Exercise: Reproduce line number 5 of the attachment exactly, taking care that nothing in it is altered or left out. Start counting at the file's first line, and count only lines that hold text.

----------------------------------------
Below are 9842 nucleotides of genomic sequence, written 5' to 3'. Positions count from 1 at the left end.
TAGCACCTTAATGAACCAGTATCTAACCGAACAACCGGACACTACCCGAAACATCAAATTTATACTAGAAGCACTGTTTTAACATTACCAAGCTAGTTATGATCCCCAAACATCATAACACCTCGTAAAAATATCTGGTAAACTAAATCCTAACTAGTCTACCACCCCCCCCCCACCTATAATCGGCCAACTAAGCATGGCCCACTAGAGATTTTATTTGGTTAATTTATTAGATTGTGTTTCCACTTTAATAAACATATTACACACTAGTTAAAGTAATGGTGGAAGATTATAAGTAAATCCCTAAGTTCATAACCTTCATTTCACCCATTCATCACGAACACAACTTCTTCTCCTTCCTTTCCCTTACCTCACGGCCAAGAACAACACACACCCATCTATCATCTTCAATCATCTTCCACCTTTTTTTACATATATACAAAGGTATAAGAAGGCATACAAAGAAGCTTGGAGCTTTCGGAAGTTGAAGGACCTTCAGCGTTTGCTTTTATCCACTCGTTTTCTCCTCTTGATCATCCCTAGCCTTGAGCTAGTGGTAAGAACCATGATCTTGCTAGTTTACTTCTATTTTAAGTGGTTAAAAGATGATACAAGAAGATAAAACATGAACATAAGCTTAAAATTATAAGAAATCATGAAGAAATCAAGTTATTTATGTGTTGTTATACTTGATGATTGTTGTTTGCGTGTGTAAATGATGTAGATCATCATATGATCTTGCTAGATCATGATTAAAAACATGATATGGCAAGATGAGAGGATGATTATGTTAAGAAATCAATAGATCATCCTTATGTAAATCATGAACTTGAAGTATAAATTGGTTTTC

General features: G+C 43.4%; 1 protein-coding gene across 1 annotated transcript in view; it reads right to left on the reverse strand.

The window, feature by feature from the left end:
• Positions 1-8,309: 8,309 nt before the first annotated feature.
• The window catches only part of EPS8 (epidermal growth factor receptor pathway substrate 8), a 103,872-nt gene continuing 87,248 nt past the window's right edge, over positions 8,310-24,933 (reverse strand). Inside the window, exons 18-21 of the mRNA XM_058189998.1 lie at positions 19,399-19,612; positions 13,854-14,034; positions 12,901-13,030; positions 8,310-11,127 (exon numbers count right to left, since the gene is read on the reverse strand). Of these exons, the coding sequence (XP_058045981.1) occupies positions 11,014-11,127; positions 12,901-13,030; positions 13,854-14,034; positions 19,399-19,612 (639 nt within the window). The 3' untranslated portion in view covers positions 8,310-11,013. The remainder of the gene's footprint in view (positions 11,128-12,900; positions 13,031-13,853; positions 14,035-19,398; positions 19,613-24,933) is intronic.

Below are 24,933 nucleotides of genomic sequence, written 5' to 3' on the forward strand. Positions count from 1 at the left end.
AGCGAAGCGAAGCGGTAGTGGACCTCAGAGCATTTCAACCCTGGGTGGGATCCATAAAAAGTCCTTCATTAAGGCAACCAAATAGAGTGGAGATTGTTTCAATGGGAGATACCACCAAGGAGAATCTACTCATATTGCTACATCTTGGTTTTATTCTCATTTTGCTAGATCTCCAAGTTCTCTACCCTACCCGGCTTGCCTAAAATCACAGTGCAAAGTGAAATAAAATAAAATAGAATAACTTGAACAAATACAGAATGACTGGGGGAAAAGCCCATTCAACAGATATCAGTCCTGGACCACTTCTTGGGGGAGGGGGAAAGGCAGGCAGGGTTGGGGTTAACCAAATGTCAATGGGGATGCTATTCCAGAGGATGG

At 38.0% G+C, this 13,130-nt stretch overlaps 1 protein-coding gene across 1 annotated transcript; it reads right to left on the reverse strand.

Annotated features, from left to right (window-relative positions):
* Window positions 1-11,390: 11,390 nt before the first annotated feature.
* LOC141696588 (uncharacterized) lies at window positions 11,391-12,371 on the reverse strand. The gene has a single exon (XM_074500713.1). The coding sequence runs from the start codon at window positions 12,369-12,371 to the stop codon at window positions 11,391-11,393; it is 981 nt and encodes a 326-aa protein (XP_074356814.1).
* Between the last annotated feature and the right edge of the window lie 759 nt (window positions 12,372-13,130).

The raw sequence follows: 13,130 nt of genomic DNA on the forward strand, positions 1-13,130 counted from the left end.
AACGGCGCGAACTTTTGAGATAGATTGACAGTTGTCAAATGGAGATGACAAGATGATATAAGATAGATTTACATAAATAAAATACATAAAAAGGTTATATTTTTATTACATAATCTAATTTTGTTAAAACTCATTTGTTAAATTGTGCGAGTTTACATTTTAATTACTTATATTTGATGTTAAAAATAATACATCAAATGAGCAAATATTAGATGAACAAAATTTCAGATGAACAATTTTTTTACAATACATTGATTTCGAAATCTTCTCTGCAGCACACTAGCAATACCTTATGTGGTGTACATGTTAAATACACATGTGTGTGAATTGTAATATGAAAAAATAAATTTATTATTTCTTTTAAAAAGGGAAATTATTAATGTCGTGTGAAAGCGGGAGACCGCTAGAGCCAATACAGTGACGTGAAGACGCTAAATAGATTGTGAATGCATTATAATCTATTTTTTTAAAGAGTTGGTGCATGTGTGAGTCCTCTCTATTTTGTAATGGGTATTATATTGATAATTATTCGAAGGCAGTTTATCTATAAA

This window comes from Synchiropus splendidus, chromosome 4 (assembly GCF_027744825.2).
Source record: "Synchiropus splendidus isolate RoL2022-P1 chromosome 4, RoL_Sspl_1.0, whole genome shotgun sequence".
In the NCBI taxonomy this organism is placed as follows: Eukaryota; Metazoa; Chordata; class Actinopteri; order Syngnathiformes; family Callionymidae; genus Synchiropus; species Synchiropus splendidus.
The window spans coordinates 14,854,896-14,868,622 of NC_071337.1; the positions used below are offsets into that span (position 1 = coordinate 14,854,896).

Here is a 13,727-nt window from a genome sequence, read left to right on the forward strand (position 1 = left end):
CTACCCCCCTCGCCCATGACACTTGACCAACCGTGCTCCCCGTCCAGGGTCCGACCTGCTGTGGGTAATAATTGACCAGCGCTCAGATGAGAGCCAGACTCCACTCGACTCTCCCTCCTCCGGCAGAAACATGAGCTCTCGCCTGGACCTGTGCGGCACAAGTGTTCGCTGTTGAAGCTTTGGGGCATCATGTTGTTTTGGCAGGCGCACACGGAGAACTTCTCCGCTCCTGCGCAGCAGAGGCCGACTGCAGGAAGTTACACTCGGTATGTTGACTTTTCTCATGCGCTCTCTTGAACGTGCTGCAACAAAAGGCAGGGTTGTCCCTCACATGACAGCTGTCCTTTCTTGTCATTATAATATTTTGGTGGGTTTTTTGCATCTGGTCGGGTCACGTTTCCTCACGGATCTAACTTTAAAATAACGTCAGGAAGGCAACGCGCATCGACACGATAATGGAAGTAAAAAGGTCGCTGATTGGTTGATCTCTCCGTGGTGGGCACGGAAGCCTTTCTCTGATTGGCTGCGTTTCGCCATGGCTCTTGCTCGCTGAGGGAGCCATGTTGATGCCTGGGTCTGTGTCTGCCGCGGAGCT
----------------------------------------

• Positions 1-8,309: 8,309 nt before the first annotated feature.